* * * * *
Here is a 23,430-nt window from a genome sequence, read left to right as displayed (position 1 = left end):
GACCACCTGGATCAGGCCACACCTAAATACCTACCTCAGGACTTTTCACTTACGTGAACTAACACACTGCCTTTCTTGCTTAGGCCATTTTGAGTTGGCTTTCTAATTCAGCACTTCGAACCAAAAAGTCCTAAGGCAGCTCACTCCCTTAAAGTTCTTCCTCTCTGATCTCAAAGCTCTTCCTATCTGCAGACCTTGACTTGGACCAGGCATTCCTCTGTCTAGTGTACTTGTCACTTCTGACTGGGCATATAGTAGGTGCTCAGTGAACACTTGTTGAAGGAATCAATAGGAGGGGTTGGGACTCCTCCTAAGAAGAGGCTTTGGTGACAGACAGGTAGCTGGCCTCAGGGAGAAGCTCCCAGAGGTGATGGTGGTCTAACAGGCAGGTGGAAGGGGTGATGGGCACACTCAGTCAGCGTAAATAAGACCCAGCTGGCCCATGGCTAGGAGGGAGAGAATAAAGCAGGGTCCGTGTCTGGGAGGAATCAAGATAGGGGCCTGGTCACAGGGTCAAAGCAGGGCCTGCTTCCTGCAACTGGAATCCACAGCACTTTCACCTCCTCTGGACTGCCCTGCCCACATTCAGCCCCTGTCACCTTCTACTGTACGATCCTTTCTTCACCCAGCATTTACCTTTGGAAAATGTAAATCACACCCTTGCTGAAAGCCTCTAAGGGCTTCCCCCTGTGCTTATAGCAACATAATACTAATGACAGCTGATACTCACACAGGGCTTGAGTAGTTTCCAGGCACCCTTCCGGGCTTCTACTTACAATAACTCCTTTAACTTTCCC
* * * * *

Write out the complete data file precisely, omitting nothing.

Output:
Here is a 23,430-nt window from a genome sequence, read left to right as displayed (position 1 = left end):
GACCACCTGGATCAGGCCACACCTAAATACCTACCTCAGGACTTTTCACTTACGTGAACTAACACACTGCCTTTCTTGCTTAGGCCATTTTGAGTTGGCTTTCTAATTCAGCACTTCGAACCAAAAAGTCCTAAGGCAGCTCACTCCCTTAAAGTTCTTCCTCTCTGATCTCAAAGCTCTTCCTATCTGCAGACCTTGACTTGGACCAGGCATTCCTCTGTCTAGTGTACTTGTCACTTCTGACTGGGCATATAGTAGGTGCTCAGTGAACACTTGTTGAAGGAATCAATAGGAGGGGTTGGGACTCCTCCTAAGAAGAGGCTTTGGTGACAGACAGGTAGCTGGCCTCAGGGAGAAGCTCCCAGAGGTGATGGTGGTCTAACAGGCAGGTGGAAGGGGTGATGGGCACACTCAGTCAGCGTAAATAAGACCCAGCTGGCCCATGGCTAGGAGGGAGAGAATAAAGCAGGGTCCGTGTCTGGGAGGAATCAAGATAGGGGCCTGGTCACAGGGTCAAAGCAGGGCCTGCTTCCTGCAACTGGAATCCACAGCACTTTCACCTCCTCTGGACTGCCCTGCCCACATTCAGCCCCTGTCACCTTCTACTGTACGATCCTTTCTTCACCCAGCATTTACCTTTGGAAAATGTAAATCACACCCTTGCTGAAAGCCTCTAAGGGCTTCCCCCTGTGCTTATAGCAACATAATACTAATGACAGCTGATACTCACACAGGGCTTGAGTAGTTTCCAGGCACCCTTCCGGGCTTCTACTTACAATAACTCCTTTAACTTTCCC